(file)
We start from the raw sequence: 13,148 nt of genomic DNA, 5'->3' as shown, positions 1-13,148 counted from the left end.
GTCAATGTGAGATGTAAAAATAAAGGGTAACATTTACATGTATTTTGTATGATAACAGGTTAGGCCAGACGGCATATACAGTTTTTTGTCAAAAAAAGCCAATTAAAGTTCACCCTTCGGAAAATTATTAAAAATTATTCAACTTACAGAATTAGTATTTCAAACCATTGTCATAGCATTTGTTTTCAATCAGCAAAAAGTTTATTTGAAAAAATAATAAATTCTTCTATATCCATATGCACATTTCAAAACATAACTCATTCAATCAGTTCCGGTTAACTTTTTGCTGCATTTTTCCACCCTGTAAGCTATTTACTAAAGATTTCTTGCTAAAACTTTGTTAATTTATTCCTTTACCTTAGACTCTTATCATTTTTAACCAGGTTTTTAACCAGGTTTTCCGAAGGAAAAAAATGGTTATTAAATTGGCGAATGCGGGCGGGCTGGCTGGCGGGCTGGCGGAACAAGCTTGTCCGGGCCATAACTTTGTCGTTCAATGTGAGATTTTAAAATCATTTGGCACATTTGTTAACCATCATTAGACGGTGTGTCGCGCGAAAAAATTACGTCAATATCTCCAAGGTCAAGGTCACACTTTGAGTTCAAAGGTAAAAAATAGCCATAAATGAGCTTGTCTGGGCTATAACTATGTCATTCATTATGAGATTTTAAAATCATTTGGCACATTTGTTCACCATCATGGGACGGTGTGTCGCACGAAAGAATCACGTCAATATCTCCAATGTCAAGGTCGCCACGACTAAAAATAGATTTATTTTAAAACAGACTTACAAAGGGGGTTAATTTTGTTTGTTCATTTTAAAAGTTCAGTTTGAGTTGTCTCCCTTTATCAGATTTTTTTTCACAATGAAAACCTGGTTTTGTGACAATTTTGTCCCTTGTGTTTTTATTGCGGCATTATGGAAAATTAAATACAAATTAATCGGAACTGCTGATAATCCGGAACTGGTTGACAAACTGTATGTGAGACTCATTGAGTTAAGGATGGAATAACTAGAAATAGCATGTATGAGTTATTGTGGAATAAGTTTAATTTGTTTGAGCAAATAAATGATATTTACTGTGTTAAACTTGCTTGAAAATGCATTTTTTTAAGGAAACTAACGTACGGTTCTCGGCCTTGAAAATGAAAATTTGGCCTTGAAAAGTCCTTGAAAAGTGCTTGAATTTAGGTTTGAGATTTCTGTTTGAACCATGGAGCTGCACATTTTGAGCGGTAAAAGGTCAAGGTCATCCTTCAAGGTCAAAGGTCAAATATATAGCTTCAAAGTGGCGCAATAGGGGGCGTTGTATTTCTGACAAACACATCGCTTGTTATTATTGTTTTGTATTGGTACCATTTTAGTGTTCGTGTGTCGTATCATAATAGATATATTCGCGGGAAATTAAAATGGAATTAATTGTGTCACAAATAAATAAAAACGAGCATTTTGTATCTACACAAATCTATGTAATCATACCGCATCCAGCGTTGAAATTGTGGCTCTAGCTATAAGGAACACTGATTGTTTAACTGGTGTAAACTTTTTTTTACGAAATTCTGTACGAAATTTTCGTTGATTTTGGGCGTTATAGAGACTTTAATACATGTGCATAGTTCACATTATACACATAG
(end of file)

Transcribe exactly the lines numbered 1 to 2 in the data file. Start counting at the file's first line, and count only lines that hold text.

We start from the raw sequence: 13,148 nt of genomic DNA, 5'->3' as shown, positions 1-13,148 counted from the left end.
GTCAATGTGAGATGTAAAAATAAAGGGTAACATTTACATGTATTTTGTATGATAACAGGTTAGGCCAGACGGCATATACAGTTTTTTGTCAAAAAAAGCCAATTAAAGTTCACCCTTCGGAAAATTATTAAAAATTATTCAACTTACAGAATTAGTATTTCAAACCATTGTCATAGCATTTGTTTTCAATCAGCAAAAAGTTTATTTGAAAAAATAATAAATTCTTCTATATCCATATGCACATTTCAAAACATAACTCATTCAATCAGTTCCGGTTAACTTTTTGCTGCATTTTTCCACCCTGTAAGCTATTTACTAAAGATTTCTTGCTAAAACTTTGTTAATTTATTCCTTTACCTTAGACTCTTATCATTTTTAACCAGGTTTTTAACCAGGTTTTCCGAAGGAAAAAAATGGTTATTAAATTGGCGAATGCGGGCGGGCTGGCTGGCGGGCTGGCGGAACAAGCTTGTCCGGGCCATAACTTTGTCGTTCAATGTGAGATTTTAAAATCATTTGGCACATTTGTTAACCATCATTAGACGGTGTGTCGCGCGAAAAAATTACGTCAATATCTCCAAGGTCAAGGTCACACTTTGAGTTCAAAGGTAAAAAATAGCCATAAATGAGCTTGTCTGGGCTATAACTATGTCATTCATTATGAGATTTTAAAATCATTTGGCACATTTGTTCACCATCATGGGACGGTGTGTCGCACGAAAGAATCACGTCAATATCTCCAATGTCAAGGTCGCCACGACTAAAAATAGATTTATTTTAAAACAGACTTACAAAGGGGGTTAATTTTGTTTGTTCATTTTAAAAGTTCAGTTTGAGTTGTCTCCCTTTATCAGATTTTTTTTCACAATGAAAACCTGGTTTTGTGACAATTTTGTCCCTTGTGTTTTTATTGCGGCATTATGGAAAATTAAATACAAATTAATCGGAACTGCTGATAATCCGGAACTGGTTGACAAACTGTATGTGAGACTCATTGAGTTAAGGATGGAATAACTAGAAATAGCATGTATGAGTTATTGTGGAATAAGTTTAATTTGTTTGAGCAAATAAATGATATTTACTGTGTTAAACTTGCTTGAAAATGCATTTTTTTAAGGAAACTAACGTACGGTTCTCGGCCTTGAAAATGAAAATTTGGCCTTGAAAAGTCCTTGAAAAGTGCTTGAATTTAGGTTTGAGATTTCTGTTTGAACCATGGAGCTGCACATTTTGAGCGGTAAAAGGTCAAGGTCATCCTTCAAGGTCAAAGGTCAAATATATAGCTTCAAAGTGGCGCAATAGGGGGCGTTGTATTTCTGACAAACACATCGCTTGTTATTATTGTTTTGTATTGGTACCATTTTAGTGTTCGTGTGTCGTATCATAATAGATATATTCGCGGGAAATTAAAATGGAATTAATTGTGTCACAAATAAATAAAAACGAGCATTTTGTATCTACACAAATCTATGTAATCATACCGCATCCAGCGTTGAAATTGTGGCTCTAGCTATAAGGAACACTGATTGTTTAACTGGTGTAAACTTTTTTTTACGAAATTCTGTACGAAATTTTCGTTGATTTTGGGCGTTATAGAGACTTTAATACATGTGCATAGTTCACATTATACACATAG